International desk, April 22: Sri Lanka has been placed under a nationwide curfew, as the government responds to a string of deadly bomb attacks on Sunday.At least 207 people were killed and hundreds more injured in eight blasts that targeted busy luxury hotels and Easter services at churches, the first major attack on the Indian Ocean Island since the end of a civil war 10 years ago.
The government has not yet attributed blame for the attacks.
There are also reports of social media networks being temporarily limited to try and stop misinformation spreading.
The government declared a curfew in Colombo and blocked access to social media and messaging sites, including Facebook and WhatsApp. It was unclear when the curfew would be lifted.
But in a sign that the attacks on three churches and four hotels could lead to communal violence, police reported on Sunday night that there had been a petrol bomb attack on a mosque in the northwestern district of Puttalum and arson attacks on two shops owned by Muslims in the western district of Kalutara.
The government has acknowledged that it had “prior information” of attacks on churches involving a little known local Islamist group but didn’t do enough about it.
In February-March last year, there were a series of religious clashes between Sinhalese Buddhists and Muslims in the towns of Ampara and Kandy.Late on Sunday, the air force said an improvised explosive device had been found and disposed of close to the country’s main airport in the capital, Colombo.
“A PVC pipe which was six feet [1.8m] in length containing explosives in it was discovered,” spokesman Gihan Seneviratne told local media.
The first reports of explosions came at about 08:45 (03:15 GMT) local time – with six blasts reported within a small space of time.
Three churches in Negombo, Batticaloa and Colombo’s Kochchikade district were targeted during Easter services and blasts also rocked the Shangri-La, Kingsbury and Cinnamon Grand hotels in the country’s capital.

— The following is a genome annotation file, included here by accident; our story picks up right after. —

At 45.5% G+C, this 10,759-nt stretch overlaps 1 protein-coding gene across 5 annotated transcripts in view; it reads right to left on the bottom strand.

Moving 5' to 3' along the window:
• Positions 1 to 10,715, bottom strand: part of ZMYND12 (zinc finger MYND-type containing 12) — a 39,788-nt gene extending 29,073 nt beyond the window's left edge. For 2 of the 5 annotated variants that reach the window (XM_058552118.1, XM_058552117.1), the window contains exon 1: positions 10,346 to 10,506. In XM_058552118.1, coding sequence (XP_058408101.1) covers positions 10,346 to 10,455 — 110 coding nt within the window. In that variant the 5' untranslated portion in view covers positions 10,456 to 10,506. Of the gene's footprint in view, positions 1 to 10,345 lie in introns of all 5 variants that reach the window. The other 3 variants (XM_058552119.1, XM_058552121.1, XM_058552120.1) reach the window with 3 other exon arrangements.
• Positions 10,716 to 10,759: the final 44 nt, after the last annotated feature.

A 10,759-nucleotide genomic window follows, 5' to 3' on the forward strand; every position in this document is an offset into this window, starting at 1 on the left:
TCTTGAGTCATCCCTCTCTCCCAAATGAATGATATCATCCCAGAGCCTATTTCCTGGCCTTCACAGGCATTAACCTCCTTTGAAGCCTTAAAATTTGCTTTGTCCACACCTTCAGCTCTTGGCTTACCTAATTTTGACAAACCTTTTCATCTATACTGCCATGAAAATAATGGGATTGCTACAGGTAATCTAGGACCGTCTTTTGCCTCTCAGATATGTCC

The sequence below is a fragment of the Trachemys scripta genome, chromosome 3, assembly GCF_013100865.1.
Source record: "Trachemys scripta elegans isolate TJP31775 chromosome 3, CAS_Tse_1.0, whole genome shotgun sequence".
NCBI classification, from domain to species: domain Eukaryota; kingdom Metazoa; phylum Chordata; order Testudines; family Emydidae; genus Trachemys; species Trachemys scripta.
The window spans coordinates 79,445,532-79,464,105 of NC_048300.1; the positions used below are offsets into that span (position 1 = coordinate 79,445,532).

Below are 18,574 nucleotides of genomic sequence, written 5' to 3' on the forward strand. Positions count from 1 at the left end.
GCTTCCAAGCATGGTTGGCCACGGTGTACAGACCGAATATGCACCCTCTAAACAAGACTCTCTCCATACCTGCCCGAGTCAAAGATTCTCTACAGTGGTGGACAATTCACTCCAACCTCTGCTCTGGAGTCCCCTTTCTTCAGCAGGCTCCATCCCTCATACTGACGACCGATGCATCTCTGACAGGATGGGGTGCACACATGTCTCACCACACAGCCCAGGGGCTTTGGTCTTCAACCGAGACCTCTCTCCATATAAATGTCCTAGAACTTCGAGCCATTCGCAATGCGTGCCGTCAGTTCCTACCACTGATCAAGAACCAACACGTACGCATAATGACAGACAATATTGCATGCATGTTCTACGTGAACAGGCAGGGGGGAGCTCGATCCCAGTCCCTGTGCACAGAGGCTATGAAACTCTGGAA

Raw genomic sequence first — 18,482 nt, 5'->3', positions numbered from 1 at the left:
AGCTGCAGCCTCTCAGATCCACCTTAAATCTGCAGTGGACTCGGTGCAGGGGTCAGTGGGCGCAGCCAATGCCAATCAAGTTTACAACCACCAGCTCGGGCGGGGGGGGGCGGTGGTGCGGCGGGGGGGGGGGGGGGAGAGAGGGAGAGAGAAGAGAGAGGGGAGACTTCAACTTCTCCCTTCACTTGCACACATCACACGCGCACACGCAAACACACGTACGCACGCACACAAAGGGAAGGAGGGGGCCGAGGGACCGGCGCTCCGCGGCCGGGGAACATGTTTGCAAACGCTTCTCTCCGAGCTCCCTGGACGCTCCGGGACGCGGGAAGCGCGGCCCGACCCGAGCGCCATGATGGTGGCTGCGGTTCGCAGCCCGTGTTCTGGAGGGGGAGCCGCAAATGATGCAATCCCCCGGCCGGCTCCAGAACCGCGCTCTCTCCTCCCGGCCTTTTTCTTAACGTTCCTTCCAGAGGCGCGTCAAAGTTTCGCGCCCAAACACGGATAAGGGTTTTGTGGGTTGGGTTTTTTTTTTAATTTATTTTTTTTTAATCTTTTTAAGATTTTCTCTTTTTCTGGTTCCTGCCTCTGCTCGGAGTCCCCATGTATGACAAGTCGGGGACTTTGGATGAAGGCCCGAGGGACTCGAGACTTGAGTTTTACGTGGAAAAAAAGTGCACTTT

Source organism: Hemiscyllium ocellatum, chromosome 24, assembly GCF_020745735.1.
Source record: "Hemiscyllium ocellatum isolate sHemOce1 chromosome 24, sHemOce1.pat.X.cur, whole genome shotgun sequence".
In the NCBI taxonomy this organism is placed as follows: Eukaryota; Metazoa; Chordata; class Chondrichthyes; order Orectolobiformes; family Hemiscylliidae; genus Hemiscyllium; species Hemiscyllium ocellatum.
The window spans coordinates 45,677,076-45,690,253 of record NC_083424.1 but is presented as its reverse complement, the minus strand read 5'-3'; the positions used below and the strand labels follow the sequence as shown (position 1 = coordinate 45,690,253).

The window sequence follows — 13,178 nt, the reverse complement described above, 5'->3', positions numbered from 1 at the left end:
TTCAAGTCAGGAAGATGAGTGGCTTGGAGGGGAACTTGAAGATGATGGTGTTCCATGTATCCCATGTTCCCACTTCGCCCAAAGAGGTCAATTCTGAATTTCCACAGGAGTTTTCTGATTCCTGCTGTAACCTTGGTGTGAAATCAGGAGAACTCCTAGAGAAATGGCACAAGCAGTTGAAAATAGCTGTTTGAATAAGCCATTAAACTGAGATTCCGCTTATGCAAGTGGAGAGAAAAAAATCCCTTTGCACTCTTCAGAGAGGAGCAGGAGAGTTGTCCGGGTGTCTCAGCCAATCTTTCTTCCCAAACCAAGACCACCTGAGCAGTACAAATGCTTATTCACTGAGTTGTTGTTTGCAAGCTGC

As police hunted those responsible, two further explosions were reported.
It remains unclear who was behind the attacks, but 13 arrests were made by police on Sunday.
The government has said they believe suicide bombs were used at some of the sites.
During a news conference on Sunday evening, Prime Minister Ranil Wickremesinghe addressed rumours that officials had had prior intelligence of forthcoming attacks.
“We must look into why adequate precautions were not taken. Neither I nor the Ministers were kept informed,” he said.
Government officials have called for the public to remain calm while investigations take place.
Airlines have said people are still able to travel to Bandaranaike International Airport in spite of the curfew.
Travellers have been told to produce their boarding pass and identification at checkpoints and arrive four hours before their scheduled departure.
The country’s Ministry of Foreign Affairs says it believes 36 foreign nationals are among the dead, with most still unidentified at a Colombo morgue.
Pope Francis, in his traditional Urbi et Orbi speech at the Vatican, condemned the attacks as “such cruel violence” targeting Christians celebrating Easter.
A spokesperson for UN Secretary General António Guterres said he was “outraged” by the attacks, and expressed his hope the perpetrators would be “swiftly brought to justice”.
UK PM Theresa May tweeted her condolences, saying the “acts of violence against churches and hotels in Sri Lanka are truly appalling”.
US President Donald Trump tweeted “heartfelt condolences” for the “horrible terrorist attacks”.
The leader of New Zealand, where deadly mosque attacks killed 50 last month, labelled the bombings “devastating”.
“Collectively we must find the will and the answers to end such violence,” Jacinda Arden said.
Source: News Agencies